Monday, 29 December 2014

Starter Set Sandbox 15 - Leilon (and Night Below!)

While Leilon does not play/has not played a significant role in my current Neverwinter campaign, I have some fairly major plans for it in my next Neverwinter campaign where it will serve as a major base for Thayan slave traders.

And that's the reason for the picture to the left: wyvern-riders are a significant part of the Thayan forces based in the ruined town, but more on that later in the post.

Realmslore

Old Grey Box

The first reference I can find to Leilon is in the Old Grey Box. It is not a direct entry about the town but, rather, it's in reference to an adventuring party known as the Swords of Leilon. Here's a partial quote:
Based in the small coastal town of Leilon, on the High Road north of Waterdeep, this ragtag band of local toughs has done surprisingly well in a brief career of adventuring, plundering (and surviving) at least six of the Mage-Tombs in the mountains east of Leilon, slaughtering a colony of lizard-men in the nearby Mere of Dead Men (gaining some strange magical treasure thereby), and doing some caravan guarding for merchants in Neverwinter. 
FR1 Waterdeep & The North
This is where Leilon begins to develop its own identity, as FR1 notes:
This small human mining town sprawls along the High Road, on the Sword Coast. It lacks walls (an earthen bank surmounted by a wooden palisade shields it from the landward side, but where the road pierces these works there are no gates), and also lacks a proper harbour. A dozen massive, battered barges are loaded in the shallows in the spring and summer, and are poled and then rowed out to meet ships and unload by means of rickety cranes that rise from the stems of the barges into their holds. Needless to say, this is a fair-weather operation only, and tricky even then if the wind is fresh and the seas high. Increasingly, Waterdhavian entrepreneurs have sent wagons north to buy the copper, nickel, and silver of Leilon at bargain prices and take it south to sell at Waterdeep’s harbour. Leilon’'s mines are guarded by “the Lances of Leilon,” a force of some two hundred fully armed, mounted lancers used to fighting off pirates, orcs, bugbears, and trolls. Each lancer carries an axe and knife, usually a sword of some sort, his lance, and a light crossbow which he is experienced in firing from horseback. Leilon'’s total population is some 3,000; its ruler is Pelindar Filmarva, Lord of Leilon. Leilon is a firm ally of Waterdeep, and considered a friend of the Lords’ Alliance. In the mountains east of Leilon’'s mines is at least one important abandoned dwarf-hold, “Southkrypt,” said to be home to many strange and dangerous creatures.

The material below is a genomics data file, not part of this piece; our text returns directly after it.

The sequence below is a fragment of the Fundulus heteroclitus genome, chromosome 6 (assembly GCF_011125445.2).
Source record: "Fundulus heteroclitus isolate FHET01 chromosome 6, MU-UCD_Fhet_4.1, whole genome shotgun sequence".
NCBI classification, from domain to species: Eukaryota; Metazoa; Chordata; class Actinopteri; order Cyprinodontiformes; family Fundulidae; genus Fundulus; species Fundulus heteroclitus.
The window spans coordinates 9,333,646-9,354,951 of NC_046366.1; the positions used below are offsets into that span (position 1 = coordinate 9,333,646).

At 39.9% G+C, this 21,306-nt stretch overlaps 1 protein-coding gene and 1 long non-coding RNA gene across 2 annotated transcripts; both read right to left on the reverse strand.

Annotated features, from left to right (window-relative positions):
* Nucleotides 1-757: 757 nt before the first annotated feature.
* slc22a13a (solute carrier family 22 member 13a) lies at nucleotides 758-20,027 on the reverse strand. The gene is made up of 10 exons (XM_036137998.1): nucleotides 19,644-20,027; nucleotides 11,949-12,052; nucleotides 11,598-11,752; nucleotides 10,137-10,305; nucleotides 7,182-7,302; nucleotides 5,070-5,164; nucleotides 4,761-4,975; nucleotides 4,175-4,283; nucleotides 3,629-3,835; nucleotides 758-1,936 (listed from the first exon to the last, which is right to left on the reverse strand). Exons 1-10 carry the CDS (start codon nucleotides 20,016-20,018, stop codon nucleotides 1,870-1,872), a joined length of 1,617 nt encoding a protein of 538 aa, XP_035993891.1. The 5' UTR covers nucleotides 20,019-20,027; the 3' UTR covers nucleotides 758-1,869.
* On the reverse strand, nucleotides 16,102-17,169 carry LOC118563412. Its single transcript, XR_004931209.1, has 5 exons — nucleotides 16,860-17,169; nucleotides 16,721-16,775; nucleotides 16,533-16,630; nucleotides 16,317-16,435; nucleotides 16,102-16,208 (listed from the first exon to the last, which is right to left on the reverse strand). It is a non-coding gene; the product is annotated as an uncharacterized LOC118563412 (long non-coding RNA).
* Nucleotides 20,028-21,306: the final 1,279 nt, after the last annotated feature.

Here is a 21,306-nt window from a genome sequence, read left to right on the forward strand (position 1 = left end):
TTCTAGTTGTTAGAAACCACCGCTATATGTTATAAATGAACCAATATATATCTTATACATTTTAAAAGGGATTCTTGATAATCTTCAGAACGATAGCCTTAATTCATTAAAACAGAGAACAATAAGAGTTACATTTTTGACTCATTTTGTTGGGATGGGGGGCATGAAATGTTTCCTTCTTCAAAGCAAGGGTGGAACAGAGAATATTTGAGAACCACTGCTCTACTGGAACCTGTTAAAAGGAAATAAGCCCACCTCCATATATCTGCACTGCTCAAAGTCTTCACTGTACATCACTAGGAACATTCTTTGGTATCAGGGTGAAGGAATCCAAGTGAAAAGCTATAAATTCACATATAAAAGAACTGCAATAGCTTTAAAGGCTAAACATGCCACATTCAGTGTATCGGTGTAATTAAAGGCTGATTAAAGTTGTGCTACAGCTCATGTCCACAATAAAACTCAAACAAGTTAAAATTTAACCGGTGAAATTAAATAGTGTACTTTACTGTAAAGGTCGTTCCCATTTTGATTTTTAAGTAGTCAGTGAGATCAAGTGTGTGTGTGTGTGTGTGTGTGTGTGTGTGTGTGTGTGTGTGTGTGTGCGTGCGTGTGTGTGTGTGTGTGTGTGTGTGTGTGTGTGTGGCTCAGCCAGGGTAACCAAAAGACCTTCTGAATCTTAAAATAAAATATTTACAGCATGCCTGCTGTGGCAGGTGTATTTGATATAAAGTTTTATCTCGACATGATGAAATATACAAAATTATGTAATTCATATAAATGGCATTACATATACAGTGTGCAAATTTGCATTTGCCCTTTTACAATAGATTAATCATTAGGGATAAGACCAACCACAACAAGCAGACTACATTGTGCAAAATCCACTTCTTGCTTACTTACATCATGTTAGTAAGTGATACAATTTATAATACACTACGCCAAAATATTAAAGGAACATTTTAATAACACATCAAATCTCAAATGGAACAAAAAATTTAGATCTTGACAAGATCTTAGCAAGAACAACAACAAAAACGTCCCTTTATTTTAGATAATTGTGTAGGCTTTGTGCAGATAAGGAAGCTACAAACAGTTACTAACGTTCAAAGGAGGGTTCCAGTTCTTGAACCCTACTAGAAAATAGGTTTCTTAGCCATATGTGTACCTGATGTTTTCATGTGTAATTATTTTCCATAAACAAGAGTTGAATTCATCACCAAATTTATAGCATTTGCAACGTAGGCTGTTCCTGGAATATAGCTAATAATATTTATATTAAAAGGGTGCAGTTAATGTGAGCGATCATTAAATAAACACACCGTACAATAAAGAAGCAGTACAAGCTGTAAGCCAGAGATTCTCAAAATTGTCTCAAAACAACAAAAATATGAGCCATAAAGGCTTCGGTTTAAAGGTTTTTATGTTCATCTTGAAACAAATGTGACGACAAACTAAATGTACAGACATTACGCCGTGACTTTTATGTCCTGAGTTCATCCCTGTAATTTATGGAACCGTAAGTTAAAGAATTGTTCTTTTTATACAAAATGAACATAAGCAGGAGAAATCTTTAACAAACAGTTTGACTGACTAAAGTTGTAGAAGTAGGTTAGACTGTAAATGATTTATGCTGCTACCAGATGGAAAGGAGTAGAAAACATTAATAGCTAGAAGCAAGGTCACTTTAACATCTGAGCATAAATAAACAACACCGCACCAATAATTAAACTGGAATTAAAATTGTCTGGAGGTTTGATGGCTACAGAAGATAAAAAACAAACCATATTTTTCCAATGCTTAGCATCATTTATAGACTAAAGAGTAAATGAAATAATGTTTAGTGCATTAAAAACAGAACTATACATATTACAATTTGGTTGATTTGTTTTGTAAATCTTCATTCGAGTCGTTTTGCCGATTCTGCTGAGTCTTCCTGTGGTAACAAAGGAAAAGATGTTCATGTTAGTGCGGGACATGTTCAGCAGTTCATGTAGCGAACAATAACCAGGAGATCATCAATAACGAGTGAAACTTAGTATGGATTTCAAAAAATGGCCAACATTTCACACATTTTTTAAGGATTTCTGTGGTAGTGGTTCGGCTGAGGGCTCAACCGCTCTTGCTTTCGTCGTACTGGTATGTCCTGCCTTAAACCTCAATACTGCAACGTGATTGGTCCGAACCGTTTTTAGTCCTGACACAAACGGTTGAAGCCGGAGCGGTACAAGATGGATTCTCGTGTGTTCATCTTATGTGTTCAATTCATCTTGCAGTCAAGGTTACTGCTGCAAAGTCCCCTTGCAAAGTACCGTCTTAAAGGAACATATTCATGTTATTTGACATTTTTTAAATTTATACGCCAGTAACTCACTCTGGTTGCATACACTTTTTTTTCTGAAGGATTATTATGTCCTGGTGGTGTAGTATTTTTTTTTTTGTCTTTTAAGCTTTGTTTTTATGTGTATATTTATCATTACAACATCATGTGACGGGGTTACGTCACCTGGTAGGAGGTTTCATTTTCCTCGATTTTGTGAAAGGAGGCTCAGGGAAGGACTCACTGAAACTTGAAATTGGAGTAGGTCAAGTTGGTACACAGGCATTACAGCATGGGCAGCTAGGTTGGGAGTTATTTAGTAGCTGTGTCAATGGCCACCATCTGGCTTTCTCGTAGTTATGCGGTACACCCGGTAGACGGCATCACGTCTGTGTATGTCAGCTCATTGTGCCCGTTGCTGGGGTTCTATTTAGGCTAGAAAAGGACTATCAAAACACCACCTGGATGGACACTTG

I rather like the fact that in two small entries we have hints of at least two major dungeon complexes, the Mage-Tombs and Southkrypt. Combined with the references to trade and you have an ideal "home base" for adventurers from which they can combine caravan duty, raids on the lizardfolk in the Mere of Dead Men, and dungeon delving. Oh, and that's forgetting the fact that this is a mining town and mines in the D&D multiverse always seem to end up uncovering balrogs monsters....

FR1 also later notes that it takes 11 days to travel by wagon from Waterdeep to Leilon. Ahhh, I rather miss the simplicity of adventures involving simply guarding merchant wagons....

There's also a secondary entry about Leilon which notes:
... The mines east of Leilon are rich in copper, nickel and silver. The mountains are honeycombed with mine shafts and tunnels, including several that open up into the town itself, and some that go very, very deep....
Volo's Guide to the North

The first reference to Leilon in this book is in relation to the Place of the Unicorn:
One sight the Coast traveller should not miss is the Place of the Unicorn in the hills northeast of Leilon. The place can be found only at night. Wizards of the Coast believe that it lies in another dimension, reached only by a moongate (a magical gate that operates only in moonlight). The Place is sacred to Lurue, the unicorn of the Beast Cult. It is a stand of trees whose leaves are brilliant blue, surrounding a bluegrass meadow. Beings who rest therein are healed of all diseases, poisons, curses, and insanity. Unicorns (only) are also healed of physical damage. Beings who have no faith or are wavering in their beliefs often see Lurue herself in the trees, and their reaction may reshape their lives.
I have already mentioned my own forthcoming campaign that is going to include Leilon as an important adventuring location. At the moment, it would appear that one of the PCs is going to be a tiefling fey pact warlock and, if that is the case, I plan to include the Place of the Unicorn as part of her quest to be freed from diabolic influence. The healing power of this location could also feature in a campaign where a PC (or NPC for that matter) is cursed with lycanthropy or something similar. Too many campaigns - mine included - forget to include magical sites such as this....


Leilon & surrounds

Leilon is addressed more directly as well, with an entry that expands on the one in FR1. I will just quote some of the expanded portions:
... Leilon consists of stout stone cottages with slate or thatch roofs, the latter being covered with a hardened
slurry of mud. The houses cluster together within a crescent-shaped earthen rampart on the landward side of the settlement. The rampart has a ditch on the outside and a wooden palisade on top.


... The hard-working miners of Leilon concentrate on digging rich lodes of copper, nickel, and silver from deep mines in the mountains east of the town, though a few older shafts even descend from within the town itself.

... Leilon is a growing community. Lord Filmarya has established a shrine to Tyr in town. It stands beside older shrines to Lathander and Tymora. The Cult of the Dragon and the Zhentarim are both reputed to be active in Leilon, and there are also dark tales of local cults who worship undead mages or spirits of the mine deeps.